He gain’d from Heav’n (’twas all he wish’d) a friend.
No farther seek his merits to disclose,
Or draw his frailties from their dread abode,
(There they alike in trembling hope repose)
The bosom of his Father and his God.
Comments by Ira Maine, Poetry Editor
Imagine you are busy as a bee, the feet rushed off you, a thousand and one things to do, and no bloody time at all.
In the midst of it all, out of God knows where, there’s this whispered, gentle voice;
‘The curfew tolls the knell of parting day,
The lowing herd winds slowly o’er the lea.
The ploughman homeward plods his weary way
And leaves the world to darkness and to me’.
There’s an astonishing winding down here, a hugely skillful poetic imagination at work which deliberatelyseduces the senses, easing us into an end of the day reverie where we are left with nothing but ourselves.
The solemn quiet of evening descends slowly, disturbed only by a very late beetle’s homeward droning flight, and the sound, in the distance, of sheep bells.
‘…and drowsy tinklings lull the distant folds…’
In the dark, in this quiet, all there is, as night gathers, is the sound of a disgruntled owl, not exactly pleased to have ‘…his solitary reign…’ disturbed by other nocturnals.
The poet sits on in the little graveyard, a little less mindful of the awakening night and curious now about;
‘…the rude forefathers of the hamlet…’, those unsung people, that unsung person;
‘…in his narrow cell forever laid…’
None of them, not one of them, will ever again hear;
‘…the breezy call of incense breathing morn… the swallow twittering…the cock’s shrill clarion…’ the hunter’s horn….
‘For them no more…the busy housewife, the blazing hearth the kids and the welcome home kisses…’
Yet… these people, these dead were great amongst their peers. They knew precisely how to win a harvest, to plough, to drive their teams afield and burst apart ‘…the stubborn glebe… beneath their stubborn stroke…’
They were poor, unsung, miraculous people and deserving of our respect. Never in any sense ambitious, never pursuing the …’ boasts of heraldry, the pomp of power…’ all of the vaunted…’ beauty, all that wealth e’er gave…’
Aware instead that inevitably
‘…paths of glory lead but to the grave…’
Gray suggests that every life, every body in this churchyard is worthwhile. Simply because these dead failed to rise above their lot in life they are not to be ridiculed as hayseeds and idiots.
Court life demands a man be ambitious, be forward, that he make the best of his opportunities. But what the hell is this business of ambition all about?
‘…can storied urn or animated bust,
Back to its mansion call the fleeting breath…’
In other words fame and honour and bloody glory are not worth a cracker in the end. None of it will make a bit of difference when you are dead. Judging yourself by how others view you is a stupidly dangerous business.
Judge yourself by your own standards. Set them for yourself and live by them and then; ‘…thou cans’t be false to no man…’
But in the end it was penury which made decisions for these people. Poverty, grinding, souless poverty, wears down the best of us, and freezes;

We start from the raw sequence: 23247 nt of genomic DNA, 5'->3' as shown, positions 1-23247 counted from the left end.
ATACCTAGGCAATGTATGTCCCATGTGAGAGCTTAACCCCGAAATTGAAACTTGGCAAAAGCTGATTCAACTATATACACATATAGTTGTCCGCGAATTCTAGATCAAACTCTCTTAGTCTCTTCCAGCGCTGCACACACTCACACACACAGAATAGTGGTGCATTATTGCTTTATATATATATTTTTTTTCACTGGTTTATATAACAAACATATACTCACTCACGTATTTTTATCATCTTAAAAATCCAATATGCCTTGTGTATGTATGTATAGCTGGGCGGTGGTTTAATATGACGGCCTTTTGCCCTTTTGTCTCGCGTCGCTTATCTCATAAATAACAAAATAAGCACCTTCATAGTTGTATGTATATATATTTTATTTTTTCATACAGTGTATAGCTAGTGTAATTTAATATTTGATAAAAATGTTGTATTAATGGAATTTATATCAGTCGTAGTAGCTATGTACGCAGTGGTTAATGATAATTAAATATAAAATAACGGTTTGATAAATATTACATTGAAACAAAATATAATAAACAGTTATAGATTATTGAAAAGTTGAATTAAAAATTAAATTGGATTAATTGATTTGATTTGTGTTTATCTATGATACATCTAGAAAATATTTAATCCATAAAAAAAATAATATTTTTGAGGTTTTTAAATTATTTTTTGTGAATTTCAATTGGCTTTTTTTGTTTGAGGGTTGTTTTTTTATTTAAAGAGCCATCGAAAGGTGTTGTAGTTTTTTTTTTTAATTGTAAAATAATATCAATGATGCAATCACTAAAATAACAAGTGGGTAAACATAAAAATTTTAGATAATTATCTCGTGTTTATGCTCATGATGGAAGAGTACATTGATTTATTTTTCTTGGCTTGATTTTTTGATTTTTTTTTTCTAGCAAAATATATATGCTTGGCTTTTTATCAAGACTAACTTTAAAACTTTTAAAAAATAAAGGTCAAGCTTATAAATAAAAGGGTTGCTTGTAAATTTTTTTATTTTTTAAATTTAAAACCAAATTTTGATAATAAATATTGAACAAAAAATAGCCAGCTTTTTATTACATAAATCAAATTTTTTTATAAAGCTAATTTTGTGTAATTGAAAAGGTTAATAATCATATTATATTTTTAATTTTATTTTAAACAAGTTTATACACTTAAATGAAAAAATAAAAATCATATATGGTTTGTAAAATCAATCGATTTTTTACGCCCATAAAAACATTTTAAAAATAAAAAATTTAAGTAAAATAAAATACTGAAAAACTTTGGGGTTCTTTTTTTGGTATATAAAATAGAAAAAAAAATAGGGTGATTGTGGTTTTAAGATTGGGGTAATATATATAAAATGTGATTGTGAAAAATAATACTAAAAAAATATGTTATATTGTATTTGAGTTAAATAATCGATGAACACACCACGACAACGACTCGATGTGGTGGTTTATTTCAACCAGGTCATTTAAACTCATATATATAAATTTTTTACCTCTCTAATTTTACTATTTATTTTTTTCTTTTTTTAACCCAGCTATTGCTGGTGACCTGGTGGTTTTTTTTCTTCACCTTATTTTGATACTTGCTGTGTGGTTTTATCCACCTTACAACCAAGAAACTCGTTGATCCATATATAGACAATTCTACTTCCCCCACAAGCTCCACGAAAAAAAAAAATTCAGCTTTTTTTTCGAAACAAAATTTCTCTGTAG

‘…the genial current of the soul…’
And then the most quoted…
’full many a flower is born to blush unseen,
And waste its sweetness on the desert air…’
Gray’s sympathies are writ large;
How many Mozarts, Heaneys and Shakespeares have been lost to us through deliberately engineered poverty?
These people, through their circumstances were never afforded the opportunity to;
‘…wade through slaughter to a throne,
And shut the gate of mercy on mankind…’
Ambition, Gray is saying affords no mercy and believes slaughter to be a legitimate tool if its objectives are to be achieved.
Yet, away from all this;
‘…far from the madding crowd’s ignoble strife…
…they kept the noiseless tenor of their way…’
As an aside here, you might remember one of Hardy’s most memorable novels was called ‘Far from the Madding Crowd’ and that one of Ridley Scott’s early movies was ‘Paths of Glory’, all nicked from Thomas Gray.
In the end, even the most obscure people are remembered. Rough calvary’s are constructed and the unlearned peasant knows precisely how to do homage. There is no difference whatever between the death of a king and that of a penniless peasant. Only idiots make a distinction. Nobody wants to die and everybody wants to die surrounded by friends,
‘…on some fond breast the parting soul relies.
Some pious drops the closing eye requires…’ (Extreme Unction perhaps?…)
Gray quietly observes that none of us, not one of us would be here were it not for the poor.
Since time began a level of society has existed to provide the rest of us with time to think, for ambitious ideas… and poetry.
Then Gray rounds the poem off by having some ‘hoary headed swain’ observe that although he has seen Gray many times about the place, walking in the early morn, or sitting and ranting on to himself under a tree, he has not seen him of late about his usual haunts.
Like everybody else, Gray knows Gray will die and, conveniently, before this happens, he provides his own epitaph.
The Epitaph generally says he wasn’t a bad chap, taken for all and all.
He was in fact, quite a bit more than that.
Gray’s poetry caused a sensation at the time and quite changed how poetry was written.
We shall not look upon his like again.